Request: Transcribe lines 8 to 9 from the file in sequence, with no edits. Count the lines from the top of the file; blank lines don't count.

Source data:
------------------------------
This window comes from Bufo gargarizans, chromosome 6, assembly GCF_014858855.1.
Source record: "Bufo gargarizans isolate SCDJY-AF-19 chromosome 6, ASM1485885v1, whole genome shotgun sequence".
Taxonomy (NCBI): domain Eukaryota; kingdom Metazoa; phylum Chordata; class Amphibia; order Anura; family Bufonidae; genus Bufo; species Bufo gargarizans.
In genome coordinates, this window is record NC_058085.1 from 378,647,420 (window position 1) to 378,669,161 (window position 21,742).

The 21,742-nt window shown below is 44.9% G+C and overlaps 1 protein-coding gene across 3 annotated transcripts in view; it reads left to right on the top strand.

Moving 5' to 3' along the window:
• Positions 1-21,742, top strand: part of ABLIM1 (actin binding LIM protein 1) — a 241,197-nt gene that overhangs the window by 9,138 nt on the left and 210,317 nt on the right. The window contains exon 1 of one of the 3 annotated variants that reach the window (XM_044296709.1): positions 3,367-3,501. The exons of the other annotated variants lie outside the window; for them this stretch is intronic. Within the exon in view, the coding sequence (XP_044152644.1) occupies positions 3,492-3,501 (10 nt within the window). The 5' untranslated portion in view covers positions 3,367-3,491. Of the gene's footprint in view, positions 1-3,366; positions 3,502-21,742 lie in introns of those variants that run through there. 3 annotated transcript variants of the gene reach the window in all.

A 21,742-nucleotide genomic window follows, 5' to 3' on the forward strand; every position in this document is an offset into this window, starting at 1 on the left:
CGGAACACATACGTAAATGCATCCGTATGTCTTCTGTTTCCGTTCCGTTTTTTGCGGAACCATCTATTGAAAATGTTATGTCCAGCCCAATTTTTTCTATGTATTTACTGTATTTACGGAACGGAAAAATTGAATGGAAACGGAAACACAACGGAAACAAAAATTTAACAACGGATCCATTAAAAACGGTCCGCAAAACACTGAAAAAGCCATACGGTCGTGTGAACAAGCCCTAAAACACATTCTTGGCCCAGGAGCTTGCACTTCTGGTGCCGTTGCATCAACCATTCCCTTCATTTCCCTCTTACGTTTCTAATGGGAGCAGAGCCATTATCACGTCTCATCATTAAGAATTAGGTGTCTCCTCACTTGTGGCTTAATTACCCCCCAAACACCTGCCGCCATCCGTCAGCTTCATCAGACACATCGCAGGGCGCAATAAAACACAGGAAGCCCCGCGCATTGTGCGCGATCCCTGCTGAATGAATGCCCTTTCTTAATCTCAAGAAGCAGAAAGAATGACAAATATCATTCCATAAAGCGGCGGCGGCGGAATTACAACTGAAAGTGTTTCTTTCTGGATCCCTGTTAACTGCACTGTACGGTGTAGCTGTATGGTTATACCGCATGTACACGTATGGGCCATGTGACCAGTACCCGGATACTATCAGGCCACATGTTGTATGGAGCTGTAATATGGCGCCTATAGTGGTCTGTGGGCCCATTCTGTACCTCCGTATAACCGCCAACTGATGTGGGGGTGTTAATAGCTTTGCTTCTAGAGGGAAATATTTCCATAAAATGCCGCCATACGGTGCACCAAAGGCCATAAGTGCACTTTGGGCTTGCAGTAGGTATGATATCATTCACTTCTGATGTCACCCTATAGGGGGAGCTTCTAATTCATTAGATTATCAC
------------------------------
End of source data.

A 21,742-nucleotide genomic window follows, 5' to 3' on the forward strand; every position in this document is an offset into this window, starting at 1 on the left:
CGGAACACATACGTAAATGCATCCGTATGTCTTCTGTTTCCGTTCCGTTTTTTGCGGAACCATCTATTGAAAATGTTATGTCCAGCCCAATTTTTTCTATGTATTTACTGTATTTACGGAACGGAAAAATTGAATGGAAACGGAAACACAACGGAAACAAAAATTTAACAACGGATCCATTAAAAACGGTCCGCAAAACACTGAAAAAGCCATACGGTCGTGTGAACAAGCCCTAAAACACATTCTTGGCCCAGGAGCTTGCACTTCTGGTGCCGTTGCATCAACCATTCCCTTCATTTCCCTCTTACGTTTCTAATGGGAGCAGAGCCATTATCACGTCTCATCATTAAGAATTAGGTGTCTCCTCACTTGTGGCTTAATTACCCCCCAAACACCTGCCGCCATCCGTCAGCTTCATCAGACACATCGCAGGGCGCAATAAAACACAGGAAGCCCCGCGCATTGTGCGCGATCCCTGCTGAATGAATGCCCTTTCTTAATCTCAAGAAGCAGAAAGAATGACAAATATCATTCCATAAAGCGGCGGCGGCGGAATTACAACTGAAAGTGTTTCTTTCTGGATCCCTGTTAACTGCACTGTACGGTGTAGCTGTATGGTTATACCGCATGTACACGTATGGGCCATGTGACCAGTACCCGGATACTATCAGGCCACATGTTGTATGGAGCTGTAATATGGCGCCTATAGTGGTCTGTGGGCCCATTCTGTACCTCCGTATAACCGCCAACTGATGTGGGGGTGTTAATAGCTTTGCTTCTAGAGGGAAATATTTCCATAAAATGCCGCCATACGGTGCACCAAAGGCCATAAGTGCACTTTGGGCTTGCAGTAGGTATGATATCATTCACTTCTGATGTCACCCTATAGGGGGAGCTTCTAATTCATTAGATTATCAC